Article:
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Namuli and Nagawa, the proud girl-cobblers


Namuli and Nagawa, the proud girl-cobblers

BECOMING THE FIRSTS: Girl cobblers Sajuwa Namuli and Bahiyyah Nagawa doing their work at the National Theatre

BECOMING THE FIRSTS: Girl cobblers Namuli and Nagawa doing their work at the National Theatre

Sajuwa Namuli and Bahiyyah Nagawa of Bilaal Islamic Primary School in Bwaise are aged 10 and seven respectively – but what they do is a shock to many observers.  While it is rare to find a woman cobbler, these two girls are already in the trade, helping their father raise income to maintain the family.

Husain Kamulegeya, their father, has been repairing and polishing shoes for many years – basing at the National Theatre.   On this Saturday morning, his daughters have not attended school because it is a weekend. So they will work with him.

How did it start?

Namuli, the elder of the two, says it all started when they asked their father to buy them some toys. “We had seen our friends with toys and we always admired them,” she says. “But when we would ask dad to buy us some toys he would say ‘today, tomorrow, I don’t have money’ until one time he asked ‘but why don’t you come with me and see how I struggle to get money?'”

Namuli was only six years old then and her sister just three. Ever since they have not looked back. When they are not at school they are making money from repairing and polishing shoes.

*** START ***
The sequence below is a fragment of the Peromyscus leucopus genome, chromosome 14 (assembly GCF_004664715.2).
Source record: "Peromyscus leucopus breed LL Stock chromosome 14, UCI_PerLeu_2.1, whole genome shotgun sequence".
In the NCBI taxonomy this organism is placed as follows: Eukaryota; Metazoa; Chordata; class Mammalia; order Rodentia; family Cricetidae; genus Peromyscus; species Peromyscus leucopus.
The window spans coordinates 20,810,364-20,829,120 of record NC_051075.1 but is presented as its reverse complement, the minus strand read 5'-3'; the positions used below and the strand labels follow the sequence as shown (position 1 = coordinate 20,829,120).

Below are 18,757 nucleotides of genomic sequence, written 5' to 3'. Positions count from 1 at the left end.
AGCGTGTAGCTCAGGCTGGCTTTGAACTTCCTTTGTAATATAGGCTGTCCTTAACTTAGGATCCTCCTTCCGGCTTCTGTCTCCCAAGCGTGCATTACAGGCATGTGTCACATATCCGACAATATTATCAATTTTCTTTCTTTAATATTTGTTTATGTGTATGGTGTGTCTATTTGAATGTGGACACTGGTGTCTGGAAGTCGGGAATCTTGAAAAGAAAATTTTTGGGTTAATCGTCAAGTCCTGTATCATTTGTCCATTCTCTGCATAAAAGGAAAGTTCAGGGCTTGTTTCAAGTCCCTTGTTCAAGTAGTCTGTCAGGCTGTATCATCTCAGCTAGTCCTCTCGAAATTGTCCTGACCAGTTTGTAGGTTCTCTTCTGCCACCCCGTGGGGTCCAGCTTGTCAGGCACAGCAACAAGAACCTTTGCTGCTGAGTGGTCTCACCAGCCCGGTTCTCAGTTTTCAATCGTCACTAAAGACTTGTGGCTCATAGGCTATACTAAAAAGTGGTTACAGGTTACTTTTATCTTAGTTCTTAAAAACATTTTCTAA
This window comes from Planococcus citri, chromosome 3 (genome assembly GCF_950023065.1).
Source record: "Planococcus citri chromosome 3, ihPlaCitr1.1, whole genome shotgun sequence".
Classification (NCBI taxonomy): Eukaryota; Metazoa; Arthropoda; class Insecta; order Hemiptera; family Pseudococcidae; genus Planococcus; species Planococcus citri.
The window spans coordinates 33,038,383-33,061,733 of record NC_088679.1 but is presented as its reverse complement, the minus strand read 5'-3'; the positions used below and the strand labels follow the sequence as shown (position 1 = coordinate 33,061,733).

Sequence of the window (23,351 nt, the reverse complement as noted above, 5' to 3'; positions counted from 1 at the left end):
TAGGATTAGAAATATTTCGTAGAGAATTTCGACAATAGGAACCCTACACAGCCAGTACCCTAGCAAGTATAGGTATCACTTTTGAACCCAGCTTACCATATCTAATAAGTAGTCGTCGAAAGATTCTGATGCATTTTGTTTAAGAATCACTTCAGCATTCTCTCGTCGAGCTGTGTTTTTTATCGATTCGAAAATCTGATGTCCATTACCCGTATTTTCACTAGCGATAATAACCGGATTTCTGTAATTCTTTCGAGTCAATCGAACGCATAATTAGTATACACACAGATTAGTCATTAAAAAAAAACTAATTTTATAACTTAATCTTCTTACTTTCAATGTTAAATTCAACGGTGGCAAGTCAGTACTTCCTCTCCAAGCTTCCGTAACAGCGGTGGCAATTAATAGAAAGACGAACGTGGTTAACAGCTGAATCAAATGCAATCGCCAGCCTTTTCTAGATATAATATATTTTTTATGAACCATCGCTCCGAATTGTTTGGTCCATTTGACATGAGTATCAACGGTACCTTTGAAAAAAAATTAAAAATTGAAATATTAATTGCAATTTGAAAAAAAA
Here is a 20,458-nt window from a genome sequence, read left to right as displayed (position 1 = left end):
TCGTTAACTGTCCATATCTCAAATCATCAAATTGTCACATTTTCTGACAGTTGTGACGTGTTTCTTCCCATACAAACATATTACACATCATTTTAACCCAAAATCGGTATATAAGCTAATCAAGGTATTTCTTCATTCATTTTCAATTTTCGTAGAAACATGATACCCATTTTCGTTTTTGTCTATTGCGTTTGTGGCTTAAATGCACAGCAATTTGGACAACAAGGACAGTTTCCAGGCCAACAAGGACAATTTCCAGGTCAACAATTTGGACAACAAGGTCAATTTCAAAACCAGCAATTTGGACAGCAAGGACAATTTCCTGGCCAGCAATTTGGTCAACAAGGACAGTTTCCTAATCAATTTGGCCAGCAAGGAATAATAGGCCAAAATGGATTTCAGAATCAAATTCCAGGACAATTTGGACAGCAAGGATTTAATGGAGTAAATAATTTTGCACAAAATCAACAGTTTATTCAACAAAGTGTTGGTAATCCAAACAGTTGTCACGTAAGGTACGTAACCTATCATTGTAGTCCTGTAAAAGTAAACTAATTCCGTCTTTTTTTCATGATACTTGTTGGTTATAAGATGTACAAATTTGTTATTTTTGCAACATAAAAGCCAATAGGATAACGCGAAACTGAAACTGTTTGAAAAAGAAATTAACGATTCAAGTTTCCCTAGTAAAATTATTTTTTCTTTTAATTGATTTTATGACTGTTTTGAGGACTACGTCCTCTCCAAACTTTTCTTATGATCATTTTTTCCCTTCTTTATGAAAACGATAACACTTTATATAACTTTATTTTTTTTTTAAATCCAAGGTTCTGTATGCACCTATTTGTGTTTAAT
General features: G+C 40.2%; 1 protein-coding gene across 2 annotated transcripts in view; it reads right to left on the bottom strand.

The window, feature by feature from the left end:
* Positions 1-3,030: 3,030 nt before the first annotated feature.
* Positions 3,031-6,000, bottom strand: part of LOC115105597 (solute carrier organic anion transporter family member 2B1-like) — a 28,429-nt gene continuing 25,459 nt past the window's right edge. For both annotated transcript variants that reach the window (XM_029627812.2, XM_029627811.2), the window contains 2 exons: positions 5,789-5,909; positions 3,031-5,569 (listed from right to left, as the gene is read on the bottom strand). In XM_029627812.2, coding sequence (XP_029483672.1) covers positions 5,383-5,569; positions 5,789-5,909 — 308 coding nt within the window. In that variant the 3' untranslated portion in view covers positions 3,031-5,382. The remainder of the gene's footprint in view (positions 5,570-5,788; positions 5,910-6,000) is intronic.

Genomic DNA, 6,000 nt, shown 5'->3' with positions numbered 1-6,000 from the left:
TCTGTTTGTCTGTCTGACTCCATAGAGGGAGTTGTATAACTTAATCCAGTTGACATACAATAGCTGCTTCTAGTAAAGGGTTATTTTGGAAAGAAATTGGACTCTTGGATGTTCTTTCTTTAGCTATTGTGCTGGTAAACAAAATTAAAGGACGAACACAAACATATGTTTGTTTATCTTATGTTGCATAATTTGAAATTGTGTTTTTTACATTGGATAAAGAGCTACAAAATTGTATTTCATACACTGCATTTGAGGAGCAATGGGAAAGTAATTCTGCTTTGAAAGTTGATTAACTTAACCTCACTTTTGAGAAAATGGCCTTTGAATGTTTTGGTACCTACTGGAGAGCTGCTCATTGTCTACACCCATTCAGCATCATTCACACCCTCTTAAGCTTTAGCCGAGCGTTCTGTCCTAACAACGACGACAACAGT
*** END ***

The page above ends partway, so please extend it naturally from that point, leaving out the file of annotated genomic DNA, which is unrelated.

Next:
“Our father pays us. We can now buy some of the things we need such as clothes – and pocket money,”  Namuli says. “He teaches us everything. He told us that we have to know where he gets money from so that we grow up understanding how to live in the world. He told us not to ignore his work because he has never failed to pay our school fees or provide the basic things we need in life,” Namuli says.

For Nagawa, the seven year old, working with her father is also a good outing. “My father is a good friend. He answers my questions. I love dad and I love what he does,” she says.

Skilling children

Kamulegeya says his children have the opportunity to learn what he does when they are still young. “Right now they have so many questions. Their brains are fresh. They don’t feel any shame. It is very rare in Uganda to find a woman doing this. I want them to grow up used to this trade,” he says.

“What I have done is theirs. It is all they have. They have got to acquire the necessary skills. They have a big chance to do what I have failed to do. With the necessary knowledge and skills they can start up a big workshop. They can even make shoes instead of just repairing them,” Kamulegeya adds.

Kamulegeya says that Uganda has changed so much that it so difficult for many people to find jobs.  “We have to give our children technical skills,” he says.



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